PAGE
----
Cruising the Mekong River in luxury

There’s something romantic about the great rivers of the world.  Perhaps it is because rivers teem with human life, and the fact that rivers are sometimes wild and untamed, and in other places filled with all the wonderful accoutrements of civilisation.  It’s the fact that rivers are ever changing which adds to their fascination.

One of the world’s great rivers, undoubtedly, is the Mekong; that great swathe of water which rises in the Himalayas before wending its way to escape the land at the South China Sea.  The fact that, for many years, many of the countries in South East Asia were closed to foreigners has only highlighted the mystery associated with the Mekong.  Now the Mekong is there to be sailed, and the good folk at Trails of Indochina have ensured that you can sail the Mekong in absolute luxury.

The Jayavarman is a charming replica of the famous 1930s cruise liner “Normandie”.  Named after a much revered Cambodian Buddhist King, The Jayavarman marries avant-garde French colonial design with enchanting Indochine architecture to perfection and is the first boutique-style luxury cruiser to play the waters of the Mekong.

Carrying up to 65 guests and 40 crew, accommodation consists of 2 signature staterooms, 11 deluxe staterooms and 14 superior staterooms, each fitted out in French colonial style with Khmer artefacts.

The luxury is important, but it is the cruise itself that will always remain in the memory.  A typical itinerary begins in Ho Chi Minh City (Saigon) in Vietnam and ends at Siem Reap in Cambodia, close to the fabulous Angkor Wat Temples, or, of course, vice versa.  The first 70 kilometres from HCMC are by coach as the ship is docked at the nearest river port, My Tho.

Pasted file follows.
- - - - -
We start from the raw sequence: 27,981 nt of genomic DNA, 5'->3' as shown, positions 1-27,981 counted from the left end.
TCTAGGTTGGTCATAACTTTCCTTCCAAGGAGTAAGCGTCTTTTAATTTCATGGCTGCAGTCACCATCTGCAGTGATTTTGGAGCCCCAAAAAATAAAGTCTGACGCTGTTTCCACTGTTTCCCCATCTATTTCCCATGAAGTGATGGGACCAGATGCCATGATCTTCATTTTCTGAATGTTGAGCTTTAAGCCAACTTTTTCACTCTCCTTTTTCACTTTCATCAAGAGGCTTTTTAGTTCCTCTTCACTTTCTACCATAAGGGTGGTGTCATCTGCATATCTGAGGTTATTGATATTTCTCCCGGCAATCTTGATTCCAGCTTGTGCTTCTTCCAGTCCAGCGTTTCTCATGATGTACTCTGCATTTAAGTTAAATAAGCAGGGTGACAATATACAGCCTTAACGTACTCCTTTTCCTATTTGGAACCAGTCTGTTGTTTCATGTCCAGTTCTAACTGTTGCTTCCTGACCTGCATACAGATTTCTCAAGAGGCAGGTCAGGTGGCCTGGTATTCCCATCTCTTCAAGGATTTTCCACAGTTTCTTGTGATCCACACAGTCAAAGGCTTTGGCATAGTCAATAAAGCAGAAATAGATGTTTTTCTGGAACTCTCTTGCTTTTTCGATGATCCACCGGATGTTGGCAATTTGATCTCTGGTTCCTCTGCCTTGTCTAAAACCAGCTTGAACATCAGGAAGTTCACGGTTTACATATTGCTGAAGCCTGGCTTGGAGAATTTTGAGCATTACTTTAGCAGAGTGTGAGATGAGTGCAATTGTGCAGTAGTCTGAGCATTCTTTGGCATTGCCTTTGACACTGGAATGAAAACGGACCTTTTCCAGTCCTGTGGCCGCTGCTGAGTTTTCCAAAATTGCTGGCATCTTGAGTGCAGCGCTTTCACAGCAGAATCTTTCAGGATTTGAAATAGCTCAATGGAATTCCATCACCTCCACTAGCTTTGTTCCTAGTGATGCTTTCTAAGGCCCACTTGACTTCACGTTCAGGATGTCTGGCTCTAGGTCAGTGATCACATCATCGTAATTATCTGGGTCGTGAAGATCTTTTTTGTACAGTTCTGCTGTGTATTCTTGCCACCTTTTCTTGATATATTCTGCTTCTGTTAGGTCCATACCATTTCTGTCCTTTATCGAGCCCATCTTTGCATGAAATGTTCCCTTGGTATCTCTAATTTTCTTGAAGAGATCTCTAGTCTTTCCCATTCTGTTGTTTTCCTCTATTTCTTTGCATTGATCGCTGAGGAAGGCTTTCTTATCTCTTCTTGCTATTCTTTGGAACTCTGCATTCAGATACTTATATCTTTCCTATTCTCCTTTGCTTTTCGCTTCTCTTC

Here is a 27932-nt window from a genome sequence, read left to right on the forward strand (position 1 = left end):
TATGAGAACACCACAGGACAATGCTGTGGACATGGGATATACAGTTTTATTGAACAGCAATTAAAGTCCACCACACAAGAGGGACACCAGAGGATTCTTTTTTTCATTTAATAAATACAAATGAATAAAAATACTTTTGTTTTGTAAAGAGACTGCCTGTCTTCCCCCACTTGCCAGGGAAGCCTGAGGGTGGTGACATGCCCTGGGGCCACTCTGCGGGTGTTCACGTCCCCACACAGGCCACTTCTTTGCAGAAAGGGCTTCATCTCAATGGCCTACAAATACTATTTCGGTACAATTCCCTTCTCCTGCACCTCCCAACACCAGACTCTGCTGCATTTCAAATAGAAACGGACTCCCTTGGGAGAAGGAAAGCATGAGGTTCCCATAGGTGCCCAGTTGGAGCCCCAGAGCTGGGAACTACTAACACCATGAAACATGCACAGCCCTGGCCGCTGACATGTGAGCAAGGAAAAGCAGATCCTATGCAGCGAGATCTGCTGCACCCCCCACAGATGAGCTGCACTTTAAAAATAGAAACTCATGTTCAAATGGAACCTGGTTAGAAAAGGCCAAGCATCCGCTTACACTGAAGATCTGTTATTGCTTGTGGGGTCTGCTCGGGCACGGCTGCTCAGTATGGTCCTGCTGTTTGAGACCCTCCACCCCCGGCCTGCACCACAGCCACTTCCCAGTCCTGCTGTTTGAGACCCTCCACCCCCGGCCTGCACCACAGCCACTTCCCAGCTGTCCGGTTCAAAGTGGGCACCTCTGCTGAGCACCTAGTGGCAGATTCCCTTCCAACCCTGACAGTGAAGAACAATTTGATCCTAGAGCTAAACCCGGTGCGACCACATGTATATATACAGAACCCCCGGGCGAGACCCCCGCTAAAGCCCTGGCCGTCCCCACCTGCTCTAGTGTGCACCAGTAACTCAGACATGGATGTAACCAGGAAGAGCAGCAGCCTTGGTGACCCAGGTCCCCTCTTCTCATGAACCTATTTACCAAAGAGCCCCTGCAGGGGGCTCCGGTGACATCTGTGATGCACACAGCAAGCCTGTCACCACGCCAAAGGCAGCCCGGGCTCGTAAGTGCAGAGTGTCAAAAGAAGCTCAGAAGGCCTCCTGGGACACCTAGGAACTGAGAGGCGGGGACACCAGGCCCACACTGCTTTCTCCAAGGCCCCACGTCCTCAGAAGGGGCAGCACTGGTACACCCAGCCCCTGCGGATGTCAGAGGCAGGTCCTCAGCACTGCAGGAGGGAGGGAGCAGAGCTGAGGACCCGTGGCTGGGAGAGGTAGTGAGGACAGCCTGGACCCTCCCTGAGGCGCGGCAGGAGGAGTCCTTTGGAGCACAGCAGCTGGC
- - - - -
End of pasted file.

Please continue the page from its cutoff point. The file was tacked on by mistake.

Sailing upriver, the first night is spent moored midstream just off the town of Cai Be, for a visit to its boisterous and overwhelmingly interesting floating market the next morning.  The cruise continues to Sa Dec where passengers disembark to be carried by traditional sampan to explore the man-made canals.

The next day The Jayavarman arrives as the last Vietnamese port on the trip, the river town of Chau Doc, where there are visits to markets, fish farms and floating villages.  Later, the cruise continues over the border to Cambodia.

The ship stops at Phnom Penh, Cambodia’s capital which still has wide boulevardes and charming buildings from the French Colonial era which mix exquisitely with the golden palace and temples.  There is a sombre visit to the Genocide Museum to witness a sad memorial to the victims of the despotic Pol Pot and his villainous regime.

Phnom Penh is one of my favourite cities in Asia, and it still retains much of its colonial charm.  The Cambodians are lovely people, and you can’t help but wonder as you mingle with them how they retain such grace after the horror that they lived through.

The cruise continues to Kampong Chan and a visit to the traditional village of Angkor Ban where there is no sign of modernity.  The Jayavarman soon enters Tonle Sap, one of Asia’s great disappearing bodies of water.  Tonle Sap is a giant lake which doubles in size during the wet seasons, and the itinerary can change here depending on whether or not the water is high or low.  When the water is high it is Asia’s largest lake.

The ship finally ends it voyage at the town of Siem Reap, gateway to the Angkor Wat complexes, and itself worthy of a few days stay to explore what was once the world’s largest city.

The cruise and the ship offers romance, adventure, luxury and, occasionally, bewilderment.  If you ever have the urge to recreate the charm of 19th and early 20th century lavish cruising, The Jayavarman will probably surpass your wildest expectations.

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